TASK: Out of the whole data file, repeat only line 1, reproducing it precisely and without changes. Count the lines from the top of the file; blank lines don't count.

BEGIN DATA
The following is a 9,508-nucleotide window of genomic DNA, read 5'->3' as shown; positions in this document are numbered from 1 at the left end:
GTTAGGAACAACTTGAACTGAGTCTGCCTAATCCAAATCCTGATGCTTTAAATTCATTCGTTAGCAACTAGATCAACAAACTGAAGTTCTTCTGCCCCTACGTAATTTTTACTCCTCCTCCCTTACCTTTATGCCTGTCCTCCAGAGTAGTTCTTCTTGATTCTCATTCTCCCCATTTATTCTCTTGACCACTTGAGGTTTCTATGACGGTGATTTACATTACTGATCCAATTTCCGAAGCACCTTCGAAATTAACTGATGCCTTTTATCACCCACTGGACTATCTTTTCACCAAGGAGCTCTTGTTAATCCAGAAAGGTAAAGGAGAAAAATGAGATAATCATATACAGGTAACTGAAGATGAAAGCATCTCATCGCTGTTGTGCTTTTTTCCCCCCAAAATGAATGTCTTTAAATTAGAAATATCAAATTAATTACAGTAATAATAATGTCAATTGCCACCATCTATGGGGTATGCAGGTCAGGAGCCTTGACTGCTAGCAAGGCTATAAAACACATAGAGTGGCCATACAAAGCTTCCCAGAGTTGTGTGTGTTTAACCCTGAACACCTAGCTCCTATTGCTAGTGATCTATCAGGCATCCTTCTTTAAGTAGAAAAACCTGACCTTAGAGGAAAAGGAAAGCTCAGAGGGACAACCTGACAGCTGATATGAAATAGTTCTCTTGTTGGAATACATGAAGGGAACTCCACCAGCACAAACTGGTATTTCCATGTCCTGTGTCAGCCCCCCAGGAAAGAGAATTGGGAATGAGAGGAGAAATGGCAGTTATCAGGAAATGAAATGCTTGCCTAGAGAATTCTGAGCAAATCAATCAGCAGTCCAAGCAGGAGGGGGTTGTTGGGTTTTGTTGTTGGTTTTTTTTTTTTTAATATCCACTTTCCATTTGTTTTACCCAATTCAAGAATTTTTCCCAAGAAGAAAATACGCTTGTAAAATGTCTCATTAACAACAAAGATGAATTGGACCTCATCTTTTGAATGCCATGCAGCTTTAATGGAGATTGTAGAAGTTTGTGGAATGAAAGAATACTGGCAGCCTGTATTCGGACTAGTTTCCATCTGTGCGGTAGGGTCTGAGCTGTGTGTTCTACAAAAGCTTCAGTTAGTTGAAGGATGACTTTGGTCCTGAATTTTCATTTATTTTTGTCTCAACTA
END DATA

The following is a 9,508-nucleotide window of genomic DNA, read 5'->3' as shown; positions in this document are numbered from 1 at the left end: